Long-term care nurses work alongside physicians, social workers, case managers, and other healthcare professionals to assist patients who require extended care due to chronic, long-term illnesses and disabilities. Illnesses that long-term nurses will encounter in their practice can include hypertension, chronic kidney problems, osteoarthritis, AIDS, and Parkinson's disease, just to name a few. These nurses can be found working in rehabilitation centers, assisted living facilities, nursing homes, and long-term care facilities. Long-term care nurses specialize in performing nursing tasks specific to geriatric populations such as coordinating the care of patients, responding to changes in a patient's status, and providing much needed psychological, emotional, and physical support to families and patients.
Tasks and duties which are commonly carried out by long-term care nurses include the following:
Long-term care nurses are needed wherever there is a patient population needing extended care services, which often includes the elderly population. Workplace environments include:
To become a long-term care nurse, first you will need to become a licensed practical nurse (LPN) or a registered nurse (RN). In both cases - for RNs and LPNs - following the successful completion of the required educational programs, passing the NCLEX exams, earning a license to practice, and gaining some experience in the field, individuals can begin practicing as long-term care nurses. RNs who would like to maximize their earning potential and job prospects may want to consider taking additional classes in gerontology during their degree programs or even becoming certified in Gerontological Nursing.
To become a long-term care registered nurse, the following educational requirements must be met:
To become a long-term care licensed practical nurse (LPN), the following educational requirements must be met:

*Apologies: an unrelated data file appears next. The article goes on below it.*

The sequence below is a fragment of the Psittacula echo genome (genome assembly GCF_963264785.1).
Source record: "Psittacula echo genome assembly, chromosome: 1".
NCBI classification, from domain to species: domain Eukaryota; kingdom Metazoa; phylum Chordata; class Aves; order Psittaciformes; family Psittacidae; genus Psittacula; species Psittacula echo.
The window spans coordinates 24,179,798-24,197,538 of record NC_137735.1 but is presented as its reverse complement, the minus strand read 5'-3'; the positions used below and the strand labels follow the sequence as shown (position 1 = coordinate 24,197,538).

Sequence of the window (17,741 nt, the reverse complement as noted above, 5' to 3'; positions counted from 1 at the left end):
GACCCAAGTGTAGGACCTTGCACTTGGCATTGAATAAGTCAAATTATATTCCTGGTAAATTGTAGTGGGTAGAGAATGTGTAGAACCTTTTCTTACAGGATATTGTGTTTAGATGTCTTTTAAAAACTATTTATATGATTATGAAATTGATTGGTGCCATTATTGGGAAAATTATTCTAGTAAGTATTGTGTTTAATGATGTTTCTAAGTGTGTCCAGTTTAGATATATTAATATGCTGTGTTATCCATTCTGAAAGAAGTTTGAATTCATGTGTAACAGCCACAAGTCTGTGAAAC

Not in all cases. Some long-term care nurses will hold RN licenses while others will be licensed practical nurses (LPNs). Long-term care nurses who have their RN licenses will be more competitive in the job market and will enjoy higher pay.
For Registered Nurses (RNs):
To be eligible to take the Gerontological Nursing certification exam, the following requirements must be fulfilled:
For Licensed Practical Nurses (LPNs):
LPNs can seek the long-term care certification through the National Association for Practical Nurse Education and Service (NAPNES)
To be eligible to take the long-term care certification exam, the following requirements must be fulfilled:
Another certification that long-term care nurses - LPNs or RNs - may consider pursuing is the Basic Life Support Certification, which is offered by the American Red Cross or the American Heart Association.
Can you picture yourself investing in the lives of long-term care patients? If so, long-term care nursing may offer you a unique opportunity to make a lasting difference in the quality of long-term care patients' lives. Going forward, as the populous baby boomer generation continues to age, and as their healthcare needs increase, the demand for long-term care nurses will only continue to increase.
According to PayScale.com, the average yearly salary for a licensed practical nurse with long-term care skills is about $44,798 but may range between $32,000 and $59,000. PayScale.com reports that registered nurses with long-term care skills - on average - make yearly salaries of about $66,629, with a range between $45,000 and $82,000. The earning potential of long-term care nurse will depend on factors like the city/state of employment, education and experience level, employer, and credentials. Although the same factors will also contribute to the specific benefits that a long-term care nurse will receive, most can expect to receive medical, dental, and vision insurance coverage, as well as some paid time-off.